Human security: A global responsibility to protect and provide

Ian Holliday, Brendan Howe

Research output: Contribution to journalArticlepeer-review

4 Scopus citations


For the past 15 years, the concept of human security has been promoted as a significant extension of traditional security studies. However, while human security has been present and visible in academic and practitioner discourse, it is yet truly to capture the imagination of specialists. Partly this is a result of the belligerent direction global politics has taken in the new millennium. Partly, however, it results from conceptual inadequacies internal to the notion itself. This article confronts the latter problem. It first examines the emergence of human security within the wider security studies literature, homes in on debates about human security, and draws important parallels between development and human security. It then builds on this to restate human security as freedom from fear and freedom from want, and to demonstrate how this conceptualization can be understood as a dual responsibility initially to protect and subsequently to provide. It finally considers whether a responsibility to intervene is generated by this approach. The brief conclusion summarizes the argument that this conceptualization generates a fresh way forward for human security studies.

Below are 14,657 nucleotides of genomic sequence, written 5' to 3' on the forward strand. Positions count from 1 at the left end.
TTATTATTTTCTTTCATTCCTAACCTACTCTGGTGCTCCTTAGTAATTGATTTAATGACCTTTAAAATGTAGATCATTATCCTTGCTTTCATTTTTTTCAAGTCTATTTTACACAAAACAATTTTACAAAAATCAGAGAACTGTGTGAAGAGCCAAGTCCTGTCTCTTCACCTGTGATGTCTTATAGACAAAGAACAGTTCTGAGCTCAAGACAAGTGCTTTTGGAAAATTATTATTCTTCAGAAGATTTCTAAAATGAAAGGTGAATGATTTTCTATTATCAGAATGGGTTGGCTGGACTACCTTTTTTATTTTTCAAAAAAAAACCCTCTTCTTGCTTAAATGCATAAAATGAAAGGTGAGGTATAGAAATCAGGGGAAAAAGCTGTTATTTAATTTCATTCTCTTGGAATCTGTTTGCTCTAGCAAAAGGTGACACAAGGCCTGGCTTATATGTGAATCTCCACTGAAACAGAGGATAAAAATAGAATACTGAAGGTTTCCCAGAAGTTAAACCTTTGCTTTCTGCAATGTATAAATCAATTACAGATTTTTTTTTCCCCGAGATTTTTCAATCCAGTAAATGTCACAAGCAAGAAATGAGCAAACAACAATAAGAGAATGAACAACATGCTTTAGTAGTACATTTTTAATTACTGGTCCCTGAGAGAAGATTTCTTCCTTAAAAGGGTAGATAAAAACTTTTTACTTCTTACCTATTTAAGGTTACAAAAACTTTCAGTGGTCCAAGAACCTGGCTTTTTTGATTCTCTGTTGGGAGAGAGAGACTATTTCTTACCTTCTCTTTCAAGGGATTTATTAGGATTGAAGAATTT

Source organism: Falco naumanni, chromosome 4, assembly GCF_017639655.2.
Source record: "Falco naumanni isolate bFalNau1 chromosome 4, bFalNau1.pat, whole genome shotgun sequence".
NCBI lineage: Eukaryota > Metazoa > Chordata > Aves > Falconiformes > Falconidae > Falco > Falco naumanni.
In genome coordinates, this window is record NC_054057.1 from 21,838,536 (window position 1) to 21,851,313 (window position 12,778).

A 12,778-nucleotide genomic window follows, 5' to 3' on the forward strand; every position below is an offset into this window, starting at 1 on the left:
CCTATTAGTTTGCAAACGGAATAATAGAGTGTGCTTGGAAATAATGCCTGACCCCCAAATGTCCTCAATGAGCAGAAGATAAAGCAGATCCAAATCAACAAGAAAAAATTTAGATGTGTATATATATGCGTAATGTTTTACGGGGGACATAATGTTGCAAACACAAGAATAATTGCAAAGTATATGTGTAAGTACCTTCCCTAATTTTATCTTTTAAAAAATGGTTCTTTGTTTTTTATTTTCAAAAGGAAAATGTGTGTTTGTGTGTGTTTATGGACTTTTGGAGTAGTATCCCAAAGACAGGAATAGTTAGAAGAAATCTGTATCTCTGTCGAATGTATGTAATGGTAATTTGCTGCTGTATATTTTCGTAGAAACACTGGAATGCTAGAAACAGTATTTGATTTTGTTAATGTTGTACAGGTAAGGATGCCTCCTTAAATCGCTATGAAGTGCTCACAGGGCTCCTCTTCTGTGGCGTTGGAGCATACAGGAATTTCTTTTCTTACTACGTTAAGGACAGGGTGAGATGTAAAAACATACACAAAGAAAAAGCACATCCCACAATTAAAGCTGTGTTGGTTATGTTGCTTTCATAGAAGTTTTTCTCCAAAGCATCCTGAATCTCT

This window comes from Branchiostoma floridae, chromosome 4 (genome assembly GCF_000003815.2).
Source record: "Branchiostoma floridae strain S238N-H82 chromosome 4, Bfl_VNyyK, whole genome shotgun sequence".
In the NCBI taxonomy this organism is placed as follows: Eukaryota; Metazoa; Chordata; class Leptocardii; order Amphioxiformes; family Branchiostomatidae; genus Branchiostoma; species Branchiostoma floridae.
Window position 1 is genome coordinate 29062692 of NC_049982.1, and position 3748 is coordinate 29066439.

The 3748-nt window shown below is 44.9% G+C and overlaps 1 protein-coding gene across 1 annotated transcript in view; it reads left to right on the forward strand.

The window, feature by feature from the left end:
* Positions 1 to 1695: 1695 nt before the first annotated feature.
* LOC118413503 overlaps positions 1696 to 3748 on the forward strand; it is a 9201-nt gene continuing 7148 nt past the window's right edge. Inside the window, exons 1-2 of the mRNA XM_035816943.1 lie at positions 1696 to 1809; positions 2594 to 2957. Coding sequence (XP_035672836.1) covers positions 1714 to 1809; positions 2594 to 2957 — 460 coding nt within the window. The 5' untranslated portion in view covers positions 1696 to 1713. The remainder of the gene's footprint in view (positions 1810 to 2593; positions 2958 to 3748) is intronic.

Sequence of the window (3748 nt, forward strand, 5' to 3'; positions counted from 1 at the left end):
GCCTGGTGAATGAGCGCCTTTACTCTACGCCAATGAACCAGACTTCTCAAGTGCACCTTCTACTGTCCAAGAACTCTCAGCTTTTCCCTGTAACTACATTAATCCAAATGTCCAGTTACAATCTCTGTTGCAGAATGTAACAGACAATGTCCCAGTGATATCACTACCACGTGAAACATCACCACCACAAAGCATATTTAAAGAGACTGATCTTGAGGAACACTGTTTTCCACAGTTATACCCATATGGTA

Original languageEnglish
Pages (from-to)73-91
Number of pages19
JournalKorean Journal of Defense Analysis
Issue number1
StatePublished - 2011


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